Well, who says that there is no circuitry in the MIC itself?
Let me tell you: in a quiet room, the logitech is 10043099r90q48207598e2e4 times better than my previous non-noise canceling microphone.
I'm having some issues with the logitech claim of "noise cancelling" on this microphone, which I see a lot of people like.
is there any circuitry in the microphone other than the microphone itself, and the mute switch? "noise cancelling" implies that it actively detects and cancels out noise in some manner, but without any other circuitry that is pretty much impossible... the only thing I can think of is that the lower cutoff frequency is specified at 100 Hz, which is double the 50Hz that most other similar mics specify... just blocking some low-frequency noise hardly counts as "noise-cancelling"... Although, I would imagine normal road noise would be relatively low-frequency... perhaps I will have to build an adjustable high-pass filter sometime and try it out...
Perhaps I'll get up the motivation to hook a microphone up to my oscilloscope, stick it in FFT mode, and drive around looking at the frequency spectrum to see how much low-frequency noise there really is.
Not to claim it isn't in some way better than a "standard" microphone, I just think the "noise cancelling" claim is marketing BS... ESPECIALLY if they didn't even add in any circuitry, they just chose a microphone with a larger lower cutoff frequency... So I'm curious.
What this could mean, though, is that if cutting off more low-frequency noise is the real cause for the increased sensitivity despite road noise, then anyone could potentially just add a simple resistor/capacitor high-pass filter and improve the response of their microphone in the car... a 10 cent fix for a $10 price difference between that mic and others!
lol, thanks for the reply.
However, the microphone is not powered, is it? if there is no power, it is just a passive mic and all they could do is add a passive filter. That would just be reducing the sensitivity to a certain band of frequencies... such as low-frequency (50 to 100 Hz), as I had speculated. Certainly not any form of active noise cancelling... and I think that if it's just a simple passive filter, calling it "noise cancelling" is kind of BS.
But in any case, I think I will experiment. Again, it'd be nice to add 10 cents of parts to a $5 microphone and have it perform as well as, or at least closer to as well as, these $20 ones. I don't imagine it will help me very much, considering I'll probably wind up buying one of the logitech ones for testing purposes anyway... but oh well, the geek in me won't let me not at least try. I've got to do SOMETHING differently at least, since I trained SA2k5 sitting in a driveway and it understood me fine even with music playing, but as soon as I was actually driving around, it wouldn't respond to anything.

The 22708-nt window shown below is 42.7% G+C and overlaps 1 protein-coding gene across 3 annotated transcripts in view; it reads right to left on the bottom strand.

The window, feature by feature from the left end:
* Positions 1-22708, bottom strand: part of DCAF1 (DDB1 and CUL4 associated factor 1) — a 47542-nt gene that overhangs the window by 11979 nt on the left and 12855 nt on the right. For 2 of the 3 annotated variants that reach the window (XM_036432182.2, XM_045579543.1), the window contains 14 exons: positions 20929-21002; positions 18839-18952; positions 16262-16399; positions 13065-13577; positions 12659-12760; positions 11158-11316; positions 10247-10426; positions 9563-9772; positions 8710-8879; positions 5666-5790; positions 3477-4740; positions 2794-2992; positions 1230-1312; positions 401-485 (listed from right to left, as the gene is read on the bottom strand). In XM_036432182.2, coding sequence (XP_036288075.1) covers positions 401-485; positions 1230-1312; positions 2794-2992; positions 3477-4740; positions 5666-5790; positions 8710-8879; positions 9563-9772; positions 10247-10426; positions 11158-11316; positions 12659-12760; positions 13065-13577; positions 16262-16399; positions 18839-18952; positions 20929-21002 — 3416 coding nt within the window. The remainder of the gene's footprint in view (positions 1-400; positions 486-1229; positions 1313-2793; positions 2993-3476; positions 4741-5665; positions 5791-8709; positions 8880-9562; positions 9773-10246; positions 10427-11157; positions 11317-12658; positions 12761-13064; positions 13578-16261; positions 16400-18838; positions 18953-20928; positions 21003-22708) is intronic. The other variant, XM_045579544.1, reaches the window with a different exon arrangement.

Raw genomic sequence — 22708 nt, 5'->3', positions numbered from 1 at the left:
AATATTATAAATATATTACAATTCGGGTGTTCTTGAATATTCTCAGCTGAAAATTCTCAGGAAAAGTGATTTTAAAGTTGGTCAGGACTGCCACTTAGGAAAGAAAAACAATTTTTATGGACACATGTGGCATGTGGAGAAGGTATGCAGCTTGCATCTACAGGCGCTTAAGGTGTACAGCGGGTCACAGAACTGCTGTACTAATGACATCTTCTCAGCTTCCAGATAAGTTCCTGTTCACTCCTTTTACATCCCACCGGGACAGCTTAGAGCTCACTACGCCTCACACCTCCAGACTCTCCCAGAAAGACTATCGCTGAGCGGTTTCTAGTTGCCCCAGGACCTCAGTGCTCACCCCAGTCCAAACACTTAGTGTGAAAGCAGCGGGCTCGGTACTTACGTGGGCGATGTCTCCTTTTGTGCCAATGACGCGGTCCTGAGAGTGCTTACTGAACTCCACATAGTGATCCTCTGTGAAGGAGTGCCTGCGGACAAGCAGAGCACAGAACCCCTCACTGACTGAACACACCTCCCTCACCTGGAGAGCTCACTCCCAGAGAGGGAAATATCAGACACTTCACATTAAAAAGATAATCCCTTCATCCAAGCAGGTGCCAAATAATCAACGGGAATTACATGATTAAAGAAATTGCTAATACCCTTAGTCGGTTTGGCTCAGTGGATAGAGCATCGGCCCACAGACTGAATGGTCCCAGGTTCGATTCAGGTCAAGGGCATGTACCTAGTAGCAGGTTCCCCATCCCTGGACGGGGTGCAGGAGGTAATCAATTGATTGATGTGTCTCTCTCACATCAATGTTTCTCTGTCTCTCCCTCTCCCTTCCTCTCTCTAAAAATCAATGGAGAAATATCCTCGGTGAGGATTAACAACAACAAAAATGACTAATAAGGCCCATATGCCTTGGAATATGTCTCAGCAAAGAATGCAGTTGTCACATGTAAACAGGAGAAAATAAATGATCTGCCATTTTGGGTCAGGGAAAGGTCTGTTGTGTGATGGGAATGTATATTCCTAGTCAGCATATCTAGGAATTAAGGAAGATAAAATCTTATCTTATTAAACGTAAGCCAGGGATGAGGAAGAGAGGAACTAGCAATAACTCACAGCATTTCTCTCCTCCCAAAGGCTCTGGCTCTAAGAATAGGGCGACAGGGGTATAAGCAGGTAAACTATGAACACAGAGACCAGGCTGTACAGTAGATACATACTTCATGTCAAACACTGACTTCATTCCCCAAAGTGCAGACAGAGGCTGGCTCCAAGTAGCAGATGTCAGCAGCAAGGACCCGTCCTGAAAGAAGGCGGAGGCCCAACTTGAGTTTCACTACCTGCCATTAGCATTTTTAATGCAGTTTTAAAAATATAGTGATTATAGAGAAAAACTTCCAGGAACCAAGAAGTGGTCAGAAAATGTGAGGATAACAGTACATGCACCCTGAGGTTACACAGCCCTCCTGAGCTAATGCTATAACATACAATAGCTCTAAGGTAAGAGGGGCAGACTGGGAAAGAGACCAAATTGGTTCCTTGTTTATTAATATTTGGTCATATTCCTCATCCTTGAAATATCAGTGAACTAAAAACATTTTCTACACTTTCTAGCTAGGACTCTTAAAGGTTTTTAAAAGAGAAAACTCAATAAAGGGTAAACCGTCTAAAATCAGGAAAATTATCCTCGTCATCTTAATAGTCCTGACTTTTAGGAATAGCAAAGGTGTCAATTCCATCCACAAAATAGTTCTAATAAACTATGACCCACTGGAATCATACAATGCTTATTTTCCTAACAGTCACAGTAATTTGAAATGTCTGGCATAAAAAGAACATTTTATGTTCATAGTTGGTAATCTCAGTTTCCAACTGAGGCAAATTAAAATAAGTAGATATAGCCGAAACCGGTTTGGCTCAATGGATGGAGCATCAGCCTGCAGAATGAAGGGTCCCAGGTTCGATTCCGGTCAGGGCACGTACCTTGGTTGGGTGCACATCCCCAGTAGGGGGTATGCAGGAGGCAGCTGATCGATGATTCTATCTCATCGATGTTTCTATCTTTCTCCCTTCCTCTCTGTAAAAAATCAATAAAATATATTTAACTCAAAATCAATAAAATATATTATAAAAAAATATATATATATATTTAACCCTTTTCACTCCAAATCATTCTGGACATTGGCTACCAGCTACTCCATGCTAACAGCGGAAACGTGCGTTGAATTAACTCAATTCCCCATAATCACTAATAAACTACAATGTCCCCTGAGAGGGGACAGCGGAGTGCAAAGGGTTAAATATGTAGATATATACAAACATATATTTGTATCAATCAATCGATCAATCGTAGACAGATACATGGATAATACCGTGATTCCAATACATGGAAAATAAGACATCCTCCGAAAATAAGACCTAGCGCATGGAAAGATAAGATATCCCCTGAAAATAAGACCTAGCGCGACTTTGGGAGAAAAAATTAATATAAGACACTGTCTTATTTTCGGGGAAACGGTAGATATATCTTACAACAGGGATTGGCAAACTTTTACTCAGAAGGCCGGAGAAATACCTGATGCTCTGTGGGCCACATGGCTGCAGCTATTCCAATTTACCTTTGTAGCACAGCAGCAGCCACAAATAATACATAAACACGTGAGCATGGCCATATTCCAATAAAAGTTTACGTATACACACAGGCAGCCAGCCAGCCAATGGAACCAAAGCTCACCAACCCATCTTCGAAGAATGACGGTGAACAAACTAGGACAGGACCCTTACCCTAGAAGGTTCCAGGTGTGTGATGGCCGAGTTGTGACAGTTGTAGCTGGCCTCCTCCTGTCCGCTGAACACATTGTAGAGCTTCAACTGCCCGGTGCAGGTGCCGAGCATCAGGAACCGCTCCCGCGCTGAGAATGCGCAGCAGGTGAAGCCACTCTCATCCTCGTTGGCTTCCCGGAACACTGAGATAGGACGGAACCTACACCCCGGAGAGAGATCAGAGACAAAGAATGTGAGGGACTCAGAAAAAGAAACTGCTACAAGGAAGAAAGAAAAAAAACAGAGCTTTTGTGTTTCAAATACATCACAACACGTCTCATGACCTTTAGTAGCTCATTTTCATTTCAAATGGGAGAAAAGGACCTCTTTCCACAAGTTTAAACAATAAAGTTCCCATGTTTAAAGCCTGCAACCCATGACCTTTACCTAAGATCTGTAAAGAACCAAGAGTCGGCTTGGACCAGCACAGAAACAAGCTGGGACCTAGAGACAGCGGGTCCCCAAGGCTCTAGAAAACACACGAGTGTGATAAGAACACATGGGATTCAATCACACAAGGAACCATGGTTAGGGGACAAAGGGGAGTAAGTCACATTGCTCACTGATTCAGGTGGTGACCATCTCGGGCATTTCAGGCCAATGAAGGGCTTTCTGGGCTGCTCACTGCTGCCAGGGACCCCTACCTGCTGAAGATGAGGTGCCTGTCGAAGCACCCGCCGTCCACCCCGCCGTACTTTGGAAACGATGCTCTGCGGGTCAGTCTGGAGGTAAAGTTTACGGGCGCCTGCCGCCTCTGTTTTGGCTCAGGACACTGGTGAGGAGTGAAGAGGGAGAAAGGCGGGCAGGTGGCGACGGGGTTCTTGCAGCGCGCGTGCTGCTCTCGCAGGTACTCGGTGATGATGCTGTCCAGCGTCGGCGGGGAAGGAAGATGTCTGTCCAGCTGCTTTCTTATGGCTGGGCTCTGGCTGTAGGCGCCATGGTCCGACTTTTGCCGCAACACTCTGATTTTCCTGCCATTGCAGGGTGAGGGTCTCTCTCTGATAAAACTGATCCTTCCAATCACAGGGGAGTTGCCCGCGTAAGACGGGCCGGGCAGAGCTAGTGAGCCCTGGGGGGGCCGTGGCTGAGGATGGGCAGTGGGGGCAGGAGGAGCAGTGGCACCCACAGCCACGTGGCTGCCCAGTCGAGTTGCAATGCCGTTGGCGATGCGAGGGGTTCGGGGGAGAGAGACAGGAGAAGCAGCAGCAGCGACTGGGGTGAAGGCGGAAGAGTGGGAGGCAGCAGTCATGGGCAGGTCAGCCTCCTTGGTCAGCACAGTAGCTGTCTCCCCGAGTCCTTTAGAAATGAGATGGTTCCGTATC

I'm going to try to figure it out. If nothing else, perhaps I can come up with an active filter that best fits the car environment and can do an even BETTER job of blocking road noise... I just have to figure out what frequency spectrum the road noise is in.
Here's the sum total of the analog version of the Logitech:
I think you're right about the filtering but I gotta say that it works fairly well considering how noisy the car is.
Not perfect, of course. If the windows are rolled down, forget it. But I can barely hear anything either.
Here is some more info about the $10 Labtec microphone I just bought last night (The LabTec and the Logitec mentioned above are the same microphone):
I just went and bought these two microphones:
the logitech one was an open-box special at best buy, $16.99 so I got it even though I had JUST bought the labtec one at walmart for about $9. I'll see what I can figure out with them. Obviously i've just thrown my pipe dream of saving money by "upgrading" a cheap mic, but oh well. I'm just too curious
I did get some info from a person who's heavily into electronics and audio, and has a lot of experience with expensive noise cancelling mics, and he said that the noise-cancelling effect is actually largely due to the vents BEHIND the microphone... apparently any noise entering from the front will be picked up, but any environmental noise gets cancelled because it appears on both the front, and the vents in the back... I will have to try covering up the vents and see if it makes a difference. If that does turn out to be the case, then any of you who take your microphone apart and mount the element somewhere are essentially losing the noise-cancelling effect...
Btw, for anyone wondering what is one of the best microphones out there for VR, then Acoustic Magic is the answer, but I can't imagine one of those units in a car, eventho they advertise for automotive use as well, not to mention they are VERY pricey (and yes I did own one of these for a while)